Help prevent software patents! Again!

Speak up on Software Patents

Oh great, the software patent debate is back.

After a long and disgusting campaign where pro-software-patents lobbyists employed all kinds of semi-legal and undemocratic filthy tricks in order to introduce software patents in the EU behind our backs, the European Parliament decided by a large majority to reject the directive "on the patentability of computer implemented inventions" (a.k.a. software patents) in July 2005. Rightly so.

It is beyond my imagination how a certain pro-software-patents commissioner (Charlie McCreevy) dares to restart the whole debate after such a clear defeat.

Consultation and "public hearing"

He has organized a "Consultation and public hearing on future patent policy in Europe" which pretends to collect your views on the software patent issue (which he's trying to introduce through the "Community Patent" backdoor).

Alas, the "questionnaire" is inaccessible (it's only available in 5 languages, instead of all 25 (+2) languages of the EU member states), biased towards software patents, very obfuscated and unreadable for the general public. There's no independent working group which conducts or oversees the consultation, no independent studies and reading materials, no mentions of the negative implications of software patents, no public debate, nothing. Now, who would have expected that?

The FSF Europe has published a response to the Patent Consultation Questionnaire, which highlights many of the problems.

Similarly, the FFII has questioned the validity of the consultation procedure, and gives a very detailed explanation of all the serious flaws of the process.

What can I do?

  • First things first: the DEADLINE for answering the questionnaire and expressing your views is April 12, 2006!
  • Answer the questionnaire! The FFII has prepared a short How to answer guide which you can use as a basis for your answer (per email, snail mail, or fax).
  • Raise your concerns about the validity of the consultation process!
  • Write your MEPs! Tell them what you think.
  • Spread the word! I'm under the impression most people don't even know about this issue, yet!
  • Put up banners. I know you all like pretty banners ;-)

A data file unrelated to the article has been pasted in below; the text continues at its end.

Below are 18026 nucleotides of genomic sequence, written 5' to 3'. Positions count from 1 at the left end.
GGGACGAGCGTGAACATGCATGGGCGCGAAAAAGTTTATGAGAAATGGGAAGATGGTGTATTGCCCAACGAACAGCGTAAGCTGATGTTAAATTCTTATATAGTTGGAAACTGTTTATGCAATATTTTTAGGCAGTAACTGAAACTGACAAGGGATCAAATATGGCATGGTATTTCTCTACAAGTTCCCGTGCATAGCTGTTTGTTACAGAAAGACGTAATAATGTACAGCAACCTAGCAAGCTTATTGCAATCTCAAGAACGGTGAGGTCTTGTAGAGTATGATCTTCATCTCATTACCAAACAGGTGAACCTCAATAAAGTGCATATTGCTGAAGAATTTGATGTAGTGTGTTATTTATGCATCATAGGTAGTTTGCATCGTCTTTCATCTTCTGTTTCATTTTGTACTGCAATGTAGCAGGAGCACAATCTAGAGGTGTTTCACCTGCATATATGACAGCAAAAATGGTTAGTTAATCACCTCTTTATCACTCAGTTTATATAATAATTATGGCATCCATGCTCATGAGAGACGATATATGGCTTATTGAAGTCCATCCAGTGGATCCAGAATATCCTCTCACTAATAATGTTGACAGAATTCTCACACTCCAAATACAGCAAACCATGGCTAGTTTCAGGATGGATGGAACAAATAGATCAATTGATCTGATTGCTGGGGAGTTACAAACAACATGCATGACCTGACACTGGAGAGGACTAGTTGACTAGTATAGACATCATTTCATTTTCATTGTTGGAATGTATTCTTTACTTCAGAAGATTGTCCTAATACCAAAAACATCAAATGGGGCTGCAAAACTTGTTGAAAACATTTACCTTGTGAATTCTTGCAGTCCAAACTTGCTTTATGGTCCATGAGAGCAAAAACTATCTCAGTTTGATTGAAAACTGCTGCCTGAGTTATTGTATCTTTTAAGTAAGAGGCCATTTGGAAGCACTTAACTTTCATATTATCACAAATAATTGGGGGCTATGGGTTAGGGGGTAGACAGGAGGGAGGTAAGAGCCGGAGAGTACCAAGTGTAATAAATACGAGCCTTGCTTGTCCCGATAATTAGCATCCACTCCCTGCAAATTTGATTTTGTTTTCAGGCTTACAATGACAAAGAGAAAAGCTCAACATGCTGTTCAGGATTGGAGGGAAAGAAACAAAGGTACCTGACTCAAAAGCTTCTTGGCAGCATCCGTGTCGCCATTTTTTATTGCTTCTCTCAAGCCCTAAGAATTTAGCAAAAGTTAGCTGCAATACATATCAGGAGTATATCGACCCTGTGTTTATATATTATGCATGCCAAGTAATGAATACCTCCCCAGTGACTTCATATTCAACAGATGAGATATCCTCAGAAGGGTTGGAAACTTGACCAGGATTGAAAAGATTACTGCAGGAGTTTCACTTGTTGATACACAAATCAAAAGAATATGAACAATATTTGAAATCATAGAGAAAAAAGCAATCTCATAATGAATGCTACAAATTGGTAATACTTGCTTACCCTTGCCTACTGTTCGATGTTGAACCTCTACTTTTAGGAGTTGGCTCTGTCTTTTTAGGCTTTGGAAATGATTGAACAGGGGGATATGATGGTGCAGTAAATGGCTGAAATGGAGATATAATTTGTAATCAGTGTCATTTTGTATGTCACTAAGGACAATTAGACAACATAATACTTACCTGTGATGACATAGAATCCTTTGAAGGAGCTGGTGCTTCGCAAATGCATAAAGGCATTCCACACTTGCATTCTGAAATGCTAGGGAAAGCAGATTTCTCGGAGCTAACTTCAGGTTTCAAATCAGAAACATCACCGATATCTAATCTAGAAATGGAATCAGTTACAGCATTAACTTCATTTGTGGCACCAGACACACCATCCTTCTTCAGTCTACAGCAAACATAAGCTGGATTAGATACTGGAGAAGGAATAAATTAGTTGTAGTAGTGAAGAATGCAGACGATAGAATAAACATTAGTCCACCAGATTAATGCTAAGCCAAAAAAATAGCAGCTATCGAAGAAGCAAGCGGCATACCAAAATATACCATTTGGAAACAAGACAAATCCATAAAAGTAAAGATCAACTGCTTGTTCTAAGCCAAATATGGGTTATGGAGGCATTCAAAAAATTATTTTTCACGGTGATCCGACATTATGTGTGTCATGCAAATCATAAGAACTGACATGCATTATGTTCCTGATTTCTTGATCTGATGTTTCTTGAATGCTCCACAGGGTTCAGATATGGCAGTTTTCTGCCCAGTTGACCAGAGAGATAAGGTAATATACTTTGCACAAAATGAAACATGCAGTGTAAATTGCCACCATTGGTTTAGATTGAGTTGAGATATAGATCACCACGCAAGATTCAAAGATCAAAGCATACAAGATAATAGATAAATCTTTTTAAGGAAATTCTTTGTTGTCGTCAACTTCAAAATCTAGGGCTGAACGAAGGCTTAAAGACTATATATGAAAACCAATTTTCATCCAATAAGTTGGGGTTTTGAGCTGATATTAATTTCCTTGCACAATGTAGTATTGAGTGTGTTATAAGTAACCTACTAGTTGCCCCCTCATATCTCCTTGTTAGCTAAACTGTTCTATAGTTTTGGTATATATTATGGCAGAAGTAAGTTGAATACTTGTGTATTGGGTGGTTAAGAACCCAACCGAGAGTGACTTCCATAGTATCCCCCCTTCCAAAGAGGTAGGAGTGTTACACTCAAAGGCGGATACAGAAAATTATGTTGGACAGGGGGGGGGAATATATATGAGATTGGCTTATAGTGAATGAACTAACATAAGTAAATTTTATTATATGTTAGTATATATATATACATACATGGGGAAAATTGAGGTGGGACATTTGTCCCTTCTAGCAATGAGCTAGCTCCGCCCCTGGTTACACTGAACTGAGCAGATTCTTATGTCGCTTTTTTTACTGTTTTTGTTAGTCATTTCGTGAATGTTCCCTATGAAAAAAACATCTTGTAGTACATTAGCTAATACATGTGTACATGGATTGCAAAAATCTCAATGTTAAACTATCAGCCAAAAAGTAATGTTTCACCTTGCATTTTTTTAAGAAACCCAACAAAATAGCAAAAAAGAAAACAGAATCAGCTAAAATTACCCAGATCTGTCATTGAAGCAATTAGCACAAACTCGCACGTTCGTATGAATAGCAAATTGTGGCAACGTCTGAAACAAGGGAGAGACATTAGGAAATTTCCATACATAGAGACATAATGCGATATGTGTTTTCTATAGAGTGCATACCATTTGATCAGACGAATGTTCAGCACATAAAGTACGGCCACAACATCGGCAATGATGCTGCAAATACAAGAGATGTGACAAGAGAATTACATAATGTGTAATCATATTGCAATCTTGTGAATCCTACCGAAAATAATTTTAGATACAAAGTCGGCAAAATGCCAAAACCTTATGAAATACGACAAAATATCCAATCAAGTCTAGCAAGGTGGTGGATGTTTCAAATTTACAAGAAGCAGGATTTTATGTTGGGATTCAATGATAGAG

Software patents suck (in case you didn't already know)

Let me quote Donald Knuth on this:

I strongly believe that the recent trend in patenting algorithms is of benefit only to a very small number of attorneys and inventors, while it is seriously harmful to the vast majority of people who want to do useful things with computers.

(via MJ Ray)

EU adopts Big Brother data retention directive, ignores industry and civil society [Update]

Heise (and many other sources) report that the EU parliament has voted for the abysmal data retention directive, simply ignoring objections from the industry and the civil society.

The EU has turned into a police state where more than 450 million citizens are treated as criminals by default now! 1984 is a joke compared to this. We're all fucked! Bigtime!

Please, someone go out and sue the shit out of the fucking idiots who are responsible for this kindly remind the responsible politicians that this directive is a really bad idea!

Update 2005-12-15: OK, so I might have overreacted. My first answer to the accusations would probably be (abusing an unrelated quote from Jonathan McDowell): "I exaggerate for effect". But honestly, while it's not as bad as 1984, I really do think that this law will bring us all a big step nearer to a 1984-type horror scenario.


Last chance to fight EU data retention

On the 13th of December (next Tuesday) the European Parliament will vote on a Data Retention Directive. This directive is stupid, stupid, stupid (you cannot stress that enough)! More info on the Data Retention is No Solution wiki.

The Open Rights Group has an article on fighting data retention which outlines what you can do to (hopefully) stop this.

/me walks to the local Irish pub for some Guinness now.

Data Retention is no Solution

The European ministers of Justice and the European Commission want to install a privacy nightmare in Europe:

The proposal to retain traffic data will reveal who has been calling and e-mailing whom, what websites people have visited and even where they were with their mobile phones.

As a response, the European Digital Rights (EDRI) has started the Data Retention is no Solution petition. Currently about 17.000 people signed (I am one of them), but lots more signatures (1 million) are needed until October 12, 2005.

Sign the petition, tell all your friends. I'm sure none of us want to live in a total-surveillance-as-in-1984 type of world.

(via Symlink)

Syndicate content